Clinical Pearls & Morning Reports
Persons with untreated obstructive sleep apnea have three times the risk of motor vehicle accidents as the general population. Many patients with obstructive sleep apnea are unaware that their breathing is affected and may not present to physicians for evaluation. Read the Clinical Practice article here.
Q: What symptoms contribute to concern for obstructive sleep apnea in a patient who complains of sleepiness?
A: Obstructive sleep apnea should be considered in all patients who report sleepiness. Because chronic sleepiness is common in the general population, other findings, including loud or irregular snoring, nocturia, dry mouth on awakening, and morning headaches, support pursuing evaluation for obstructive sleep apnea. It is important to note that not every patient with obstructive sleep apnea perceives sleepiness or has been told of snoring.
Q: What are some of the potential health consequences of obstructive sleep apnea?
A: Obstructive sleep apnea is associated with an increased risk of cardiovascular disease. In addition, obstructive sleep apnea is associated with an increased risk of diabetes and glucose dysregulation, independent of obesity, as well as increased levels of total cholesterol, low-density lipoprotein cholesterol, and triglycerides and decreased levels of high-density lipoprotein cholesterol.
A: Risk factors for the disease are conditions that reduce the size of the resting pharynx or increase airway collapsibility. Obesity is the most important risk factor for obstructive sleep apnea. Increased adipose tissue within the tongue and pharynx compromises upper-airway dimensions and makes the airway more prone to collapse during sleep. Male sex is another important risk factor, although the scientific bases for the differences between sexes are unknown. The prevalence of obstructive sleep apnea is also substantially increased among persons with hypothyroidism or acromegaly. Increased tonsillar and adenoid tissue and certain craniofacial abnormalities (retrognathia and maxillary insufficiency) may also confer a predisposition to obstructive sleep apnea.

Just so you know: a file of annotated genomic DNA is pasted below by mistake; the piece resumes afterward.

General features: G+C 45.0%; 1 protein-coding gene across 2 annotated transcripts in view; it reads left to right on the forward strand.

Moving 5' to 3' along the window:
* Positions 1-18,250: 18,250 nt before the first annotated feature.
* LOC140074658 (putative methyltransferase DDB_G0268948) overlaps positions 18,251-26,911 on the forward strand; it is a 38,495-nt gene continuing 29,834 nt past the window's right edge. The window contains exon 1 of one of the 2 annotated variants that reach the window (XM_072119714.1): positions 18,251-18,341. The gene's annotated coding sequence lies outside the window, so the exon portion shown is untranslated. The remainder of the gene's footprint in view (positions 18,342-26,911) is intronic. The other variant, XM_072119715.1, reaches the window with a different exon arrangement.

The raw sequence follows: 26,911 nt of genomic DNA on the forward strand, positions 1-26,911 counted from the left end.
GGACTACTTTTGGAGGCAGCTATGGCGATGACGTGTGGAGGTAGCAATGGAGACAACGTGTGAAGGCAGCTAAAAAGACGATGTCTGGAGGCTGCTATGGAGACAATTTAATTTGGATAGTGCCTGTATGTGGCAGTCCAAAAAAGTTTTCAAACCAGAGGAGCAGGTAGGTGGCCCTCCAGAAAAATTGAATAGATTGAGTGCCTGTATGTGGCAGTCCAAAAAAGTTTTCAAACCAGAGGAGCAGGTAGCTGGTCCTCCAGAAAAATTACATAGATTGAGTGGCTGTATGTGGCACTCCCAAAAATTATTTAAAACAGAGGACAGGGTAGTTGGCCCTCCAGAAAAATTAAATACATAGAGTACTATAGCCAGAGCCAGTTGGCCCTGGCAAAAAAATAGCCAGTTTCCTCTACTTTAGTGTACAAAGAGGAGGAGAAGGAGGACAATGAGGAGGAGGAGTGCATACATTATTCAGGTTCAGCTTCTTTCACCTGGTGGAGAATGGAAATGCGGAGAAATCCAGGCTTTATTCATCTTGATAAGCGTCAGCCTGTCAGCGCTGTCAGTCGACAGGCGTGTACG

A: Traditionally, obstructive sleep apnea has been diagnosed with the use of overnight polysomnography in a clinical sleep laboratory to measure the frequency of obstructed breathing events — apneas and hypopneas — during sleep. Obstructive apneas are defined as near-complete (>90%) cessations in airflow for more than 10 seconds in sleep, despite ventilatory effort, and hypopneas are generally defined as reductions in airflow by more than 30% with concurrent reductions in oxyhemoglobin saturation by at least 3% or arousals from sleep. Collectively, the number of apneas and hypopneas per hour of sleep is termed the apnea–hypopnea index (AHI), in which the presence of obstructive sleep apnea is defined as an AHI of 5 or more events per hour. The AHI is used to categorize disease severity; persons with an AHI of 5 to 15, 16 to 30, and more than 30 events per hour are considered to have mild, moderate, and severe obstructive sleep apnea, respectively. Currently, treatment is recommended for all patients with an AHI of 15 or more events per hour, as well as for persons with an AHI of 5 to 14 events per hour with symptoms of sleepiness, impaired cognition, mood disturbance, or insomnia or with coexisting conditions such as hypertension, ischemic heart disease, or a history of stroke.